And what does VI-Control make of this controversy?

TGV

Senior Member
I don't think the name has ever come up, but there's a double bass player on Youtube, Lev Weksler, who plays very difficult pieces with a rather unnatural sound, so there's a tendency to believe it's simply "midi".

Hungarian dance #5:

The flight of the bumble bee (for two double basses):

The first one sounds fake-ish to me, and the video cannot be a live recording, but the second one doesn't sound like MIDI, although perhaps a modeled string instrument could have pulled it off.

What do your critical ears say?
 

rottoy

Plebeian
To me it sounds like the first performance has an extremely sensitive noise gate set on it, which cuts into most of the transitions he does, making it sound a bit weird.
 

Prockamanisc

Senior Member
As a bass player, I think it's real. Our ears are so used to hearing basses as ensembles in giants halls, playing low notes, that it sounds so strange to hear one solo in a tiny room, playing high notes. There are a bunch of imperfections in his performance that lead me to believe that it's real, as well, since it's out of tune in all the right ways.
 

Rob

Senior Member
one thing is for sure, the first one is overdubbed, his hand is not in sync... and the tone is bad, could be a sample. Second one, don't know, might be real.
 
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SergeD

Active Member
I cannot fit that delicate playing with the render which sounds very Mechanical. It reminds me a Mario Bros game on steroids. In the first video, set the speed to .25 and watch the slide at 1.12, is that real?
 
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Uiroo

Señor Member
So in the first video, if you slow down the vibrato, it seems to be exactly in sync with his hand quite often, good luck faking that.
But at 0:40 there's clearly something off. Probably overdubbed.

Never midi, show me the library that sounds like that.

Also there is a very obvious punch-in at 0:52, sounds like a missing crossfade, not like midi.
 

Stringtree

Senior Member
For me, the fingers and bowing say it all. This isn't somebody pretending to play the instrument. The technique of both is genuine, I think.

The sound of the instrument? Not something I'd strive for, but I'm guessing it's some aggressive post-processing with something like RX noise reduction.

But I like a good mystery. It's a nice day to play armchair sleuth and see what some string players say. As a guitarist, I'm only really qualified to give my impressions concerning instruments with tracks that have railroad ties. Wouldn't it take far more effort to synchronize something than really play it?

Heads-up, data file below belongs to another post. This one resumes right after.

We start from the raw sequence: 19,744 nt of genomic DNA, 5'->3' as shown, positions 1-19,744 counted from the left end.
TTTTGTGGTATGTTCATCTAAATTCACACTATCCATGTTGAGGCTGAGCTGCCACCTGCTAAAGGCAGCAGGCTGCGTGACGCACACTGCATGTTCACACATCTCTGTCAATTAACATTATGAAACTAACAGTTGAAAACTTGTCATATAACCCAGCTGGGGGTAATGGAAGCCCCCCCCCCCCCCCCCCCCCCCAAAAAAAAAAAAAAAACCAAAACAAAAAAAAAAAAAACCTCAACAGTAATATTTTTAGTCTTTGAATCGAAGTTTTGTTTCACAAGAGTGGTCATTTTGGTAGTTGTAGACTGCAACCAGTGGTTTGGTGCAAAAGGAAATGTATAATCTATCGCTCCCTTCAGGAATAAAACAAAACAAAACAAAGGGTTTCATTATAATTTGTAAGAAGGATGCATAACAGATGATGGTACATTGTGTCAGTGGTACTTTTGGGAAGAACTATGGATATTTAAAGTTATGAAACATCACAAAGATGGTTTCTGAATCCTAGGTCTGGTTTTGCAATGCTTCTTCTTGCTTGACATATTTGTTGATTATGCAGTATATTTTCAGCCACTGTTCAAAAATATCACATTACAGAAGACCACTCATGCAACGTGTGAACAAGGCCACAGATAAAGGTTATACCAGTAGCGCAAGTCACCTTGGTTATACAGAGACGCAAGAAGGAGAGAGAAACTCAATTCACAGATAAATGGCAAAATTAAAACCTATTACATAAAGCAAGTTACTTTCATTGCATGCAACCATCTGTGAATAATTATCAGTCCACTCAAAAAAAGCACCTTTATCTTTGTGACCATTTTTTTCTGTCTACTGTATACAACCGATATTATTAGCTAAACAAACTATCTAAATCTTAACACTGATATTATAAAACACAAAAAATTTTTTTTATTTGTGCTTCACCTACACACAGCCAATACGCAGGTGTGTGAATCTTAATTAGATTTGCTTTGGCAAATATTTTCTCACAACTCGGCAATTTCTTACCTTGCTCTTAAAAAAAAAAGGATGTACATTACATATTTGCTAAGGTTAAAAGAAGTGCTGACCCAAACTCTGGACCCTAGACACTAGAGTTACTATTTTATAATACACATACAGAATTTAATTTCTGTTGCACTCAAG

Greg
 

BenG

Senior Member
The first one sounds artificial to my ears, but this can be from a number of different reasons. As for the second, I would say it is real however there is something strange going on with either the audio being sped up or pitched down.
 
My observations as a bass player. In the first video, what we are hearing is definitely not samples but it sounds like he overdubbed the audio, likely punching in multiple times and pitch correcting to get a "flawless" performance. For one, the tone of the bass sounds more like what you would get from using some kind of piezo pickup plugged into a preamp, much like an electric bass recorded DI. There is no pickup on the bass in the video. The tone sounds very direct and in your face, while a microphone would pick up much more body, low end, and room tone. It's possible that a mic was used and heavily processed with EQ, de-reverb, etc. but I really doubt it.

Some obvious tells, and these are not "sync issues" but obvious spots that point out that this was overdubbed:

at 0:37 after he plays the open G string (he us using a 5/8 bass tuned ADGC instead of EADG) you can hear the lower note (an F) of the double stop played before his thumb actually presses down the note

at 0:42 if you pay attention to the bow, the last note of the phrase keeps sustaining even after he lifts the bow from the string

at 0:43 the attack of the double stop is clipped, definitely sounds like it was punched in and missing a crossfade to make it sound natural

at 0:46 again the double stop keeps sustaining after he lifts his bow off the string, this time his left hand also releases the note early which makes it even more obvious

at 0:51 you can hear the gliss start a little earlier than his left hand starts moving

at 1:19 the diminuendo doesn't sound natural, it sounds like the audio file is faded out manually

at 1:33 I can't tell if that is a double stop or a triple stop but something about it sounds unnatural. I hear the open G string being played first but I don't see him play

at 1:35 this whole pizzicato section you can hear the notes sustaining even after he lifts his left hand, especially the second chord

If you watch the pianist closely, there are moments where his hands don't sync up as well. I don't mean to discredit the performers, the guys can obviously play, but there is some audio trickery going on.